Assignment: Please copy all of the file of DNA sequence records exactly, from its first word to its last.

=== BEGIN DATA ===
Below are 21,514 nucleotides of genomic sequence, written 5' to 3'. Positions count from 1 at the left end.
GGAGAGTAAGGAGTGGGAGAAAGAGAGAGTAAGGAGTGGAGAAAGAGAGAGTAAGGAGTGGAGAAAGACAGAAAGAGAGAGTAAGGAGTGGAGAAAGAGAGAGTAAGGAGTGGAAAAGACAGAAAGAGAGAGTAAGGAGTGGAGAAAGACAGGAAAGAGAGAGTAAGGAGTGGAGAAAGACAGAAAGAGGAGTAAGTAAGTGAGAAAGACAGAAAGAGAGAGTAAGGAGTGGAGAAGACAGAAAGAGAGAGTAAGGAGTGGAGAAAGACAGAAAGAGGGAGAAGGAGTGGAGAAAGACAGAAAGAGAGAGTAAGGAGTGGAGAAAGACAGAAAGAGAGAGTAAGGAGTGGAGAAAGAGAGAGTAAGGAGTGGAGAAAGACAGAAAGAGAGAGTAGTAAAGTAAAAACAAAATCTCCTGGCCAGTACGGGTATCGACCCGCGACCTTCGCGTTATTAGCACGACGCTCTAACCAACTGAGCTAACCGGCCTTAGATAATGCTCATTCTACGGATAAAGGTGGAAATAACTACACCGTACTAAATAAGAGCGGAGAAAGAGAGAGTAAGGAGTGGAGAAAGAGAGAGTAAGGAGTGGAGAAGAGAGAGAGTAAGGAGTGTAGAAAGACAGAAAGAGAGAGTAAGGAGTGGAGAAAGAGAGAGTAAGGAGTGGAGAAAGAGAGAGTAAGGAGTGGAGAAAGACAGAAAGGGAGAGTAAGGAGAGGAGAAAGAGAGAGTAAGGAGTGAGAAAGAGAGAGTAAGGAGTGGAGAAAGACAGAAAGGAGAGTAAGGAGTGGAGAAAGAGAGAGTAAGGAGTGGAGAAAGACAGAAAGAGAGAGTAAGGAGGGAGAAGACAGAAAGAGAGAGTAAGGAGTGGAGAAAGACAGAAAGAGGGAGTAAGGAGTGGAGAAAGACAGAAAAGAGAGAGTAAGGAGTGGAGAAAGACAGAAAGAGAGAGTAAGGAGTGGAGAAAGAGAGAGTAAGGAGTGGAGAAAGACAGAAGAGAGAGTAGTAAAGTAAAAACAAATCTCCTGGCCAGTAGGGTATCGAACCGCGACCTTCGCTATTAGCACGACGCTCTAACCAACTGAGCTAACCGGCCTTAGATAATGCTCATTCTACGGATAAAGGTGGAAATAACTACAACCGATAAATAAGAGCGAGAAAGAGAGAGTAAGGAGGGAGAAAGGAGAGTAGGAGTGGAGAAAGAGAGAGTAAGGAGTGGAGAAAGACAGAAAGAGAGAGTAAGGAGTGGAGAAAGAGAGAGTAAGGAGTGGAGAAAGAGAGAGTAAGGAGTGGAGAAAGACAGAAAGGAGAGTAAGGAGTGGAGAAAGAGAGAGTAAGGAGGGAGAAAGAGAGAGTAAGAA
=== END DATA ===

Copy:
Below are 21,514 nucleotides of genomic sequence, written 5' to 3'. Positions count from 1 at the left end.
GGAGAGTAAGGAGTGGGAGAAAGAGAGAGTAAGGAGTGGAGAAAGAGAGAGTAAGGAGTGGAGAAAGACAGAAAGAGAGAGTAAGGAGTGGAGAAAGAGAGAGTAAGGAGTGGAAAAGACAGAAAGAGAGAGTAAGGAGTGGAGAAAGACAGGAAAGAGAGAGTAAGGAGTGGAGAAAGACAGAAAGAGGAGTAAGTAAGTGAGAAAGACAGAAAGAGAGAGTAAGGAGTGGAGAAGACAGAAAGAGAGAGTAAGGAGTGGAGAAAGACAGAAAGAGGGAGAAGGAGTGGAGAAAGACAGAAAGAGAGAGTAAGGAGTGGAGAAAGACAGAAAGAGAGAGTAAGGAGTGGAGAAAGAGAGAGTAAGGAGTGGAGAAAGACAGAAAGAGAGAGTAGTAAAGTAAAAACAAAATCTCCTGGCCAGTACGGGTATCGACCCGCGACCTTCGCGTTATTAGCACGACGCTCTAACCAACTGAGCTAACCGGCCTTAGATAATGCTCATTCTACGGATAAAGGTGGAAATAACTACACCGTACTAAATAAGAGCGGAGAAAGAGAGAGTAAGGAGTGGAGAAAGAGAGAGTAAGGAGTGGAGAAGAGAGAGAGTAAGGAGTGTAGAAAGACAGAAAGAGAGAGTAAGGAGTGGAGAAAGAGAGAGTAAGGAGTGGAGAAAGAGAGAGTAAGGAGTGGAGAAAGACAGAAAGGGAGAGTAAGGAGAGGAGAAAGAGAGAGTAAGGAGTGAGAAAGAGAGAGTAAGGAGTGGAGAAAGACAGAAAGGAGAGTAAGGAGTGGAGAAAGAGAGAGTAAGGAGTGGAGAAAGACAGAAAGAGAGAGTAAGGAGGGAGAAGACAGAAAGAGAGAGTAAGGAGTGGAGAAAGACAGAAAGAGGGAGTAAGGAGTGGAGAAAGACAGAAAAGAGAGAGTAAGGAGTGGAGAAAGACAGAAAGAGAGAGTAAGGAGTGGAGAAAGAGAGAGTAAGGAGTGGAGAAAGACAGAAGAGAGAGTAGTAAAGTAAAAACAAATCTCCTGGCCAGTAGGGTATCGAACCGCGACCTTCGCTATTAGCACGACGCTCTAACCAACTGAGCTAACCGGCCTTAGATAATGCTCATTCTACGGATAAAGGTGGAAATAACTACAACCGATAAATAAGAGCGAGAAAGAGAGAGTAAGGAGGGAGAAAGGAGAGTAGGAGTGGAGAAAGAGAGAGTAAGGAGTGGAGAAAGACAGAAAGAGAGAGTAAGGAGTGGAGAAAGAGAGAGTAAGGAGTGGAGAAAGAGAGAGTAAGGAGTGGAGAAAGACAGAAAGGAGAGTAAGGAGTGGAGAAAGAGAGAGTAAGGAGGGAGAAAGAGAGAGTAAGAA